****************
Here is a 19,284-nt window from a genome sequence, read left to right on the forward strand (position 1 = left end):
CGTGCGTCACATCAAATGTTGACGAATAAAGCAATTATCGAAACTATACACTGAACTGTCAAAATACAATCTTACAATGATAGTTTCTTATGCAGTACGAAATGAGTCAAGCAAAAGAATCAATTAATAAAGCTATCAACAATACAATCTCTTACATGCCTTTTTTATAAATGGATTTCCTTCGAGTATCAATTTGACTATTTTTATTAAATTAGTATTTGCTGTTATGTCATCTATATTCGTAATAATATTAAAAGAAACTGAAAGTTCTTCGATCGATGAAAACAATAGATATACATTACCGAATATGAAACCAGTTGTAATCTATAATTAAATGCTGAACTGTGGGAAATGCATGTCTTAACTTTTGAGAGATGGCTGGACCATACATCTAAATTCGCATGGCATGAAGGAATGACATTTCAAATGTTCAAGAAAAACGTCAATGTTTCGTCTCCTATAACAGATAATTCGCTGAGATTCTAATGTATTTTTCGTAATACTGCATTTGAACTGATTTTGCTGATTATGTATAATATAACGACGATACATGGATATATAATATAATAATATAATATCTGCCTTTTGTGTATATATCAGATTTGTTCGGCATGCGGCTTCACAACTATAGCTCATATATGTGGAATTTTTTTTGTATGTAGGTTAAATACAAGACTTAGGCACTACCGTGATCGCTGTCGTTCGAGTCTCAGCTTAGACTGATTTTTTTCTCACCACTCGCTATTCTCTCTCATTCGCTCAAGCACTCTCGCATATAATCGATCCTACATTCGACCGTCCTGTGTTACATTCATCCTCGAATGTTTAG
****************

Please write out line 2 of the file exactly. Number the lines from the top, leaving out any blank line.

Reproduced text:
CGTGCGTCACATCAAATGTTGACGAATAAAGCAATTATCGAAACTATACACTGAACTGTCAAAATACAATCTTACAATGATAGTTTCTTATGCAGTACGAAATGAGTCAAGCAAAAGAATCAATTAATAAAGCTATCAACAATACAATCTCTTACATGCCTTTTTTATAAATGGATTTCCTTCGAGTATCAATTTGACTATTTTTATTAAATTAGTATTTGCTGTTATGTCATCTATATTCGTAATAATATTAAAAGAAACTGAAAGTTCTTCGATCGATGAAAACAATAGATATACATTACCGAATATGAAACCAGTTGTAATCTATAATTAAATGCTGAACTGTGGGAAATGCATGTCTTAACTTTTGAGAGATGGCTGGACCATACATCTAAATTCGCATGGCATGAAGGAATGACATTTCAAATGTTCAAGAAAAACGTCAATGTTTCGTCTCCTATAACAGATAATTCGCTGAGATTCTAATGTATTTTTCGTAATACTGCATTTGAACTGATTTTGCTGATTATGTATAATATAACGACGATACATGGATATATAATATAATAATATAATATCTGCCTTTTGTGTATATATCAGATTTGTTCGGCATGCGGCTTCACAACTATAGCTCATATATGTGGAATTTTTTTTGTATGTAGGTTAAATACAAGACTTAGGCACTACCGTGATCGCTGTCGTTCGAGTCTCAGCTTAGACTGATTTTTTTCTCACCACTCGCTATTCTCTCTCATTCGCTCAAGCACTCTCGCATATAATCGATCCTACATTCGACCGTCCTGTGTTACATTCATCCTCGAATGTTTAG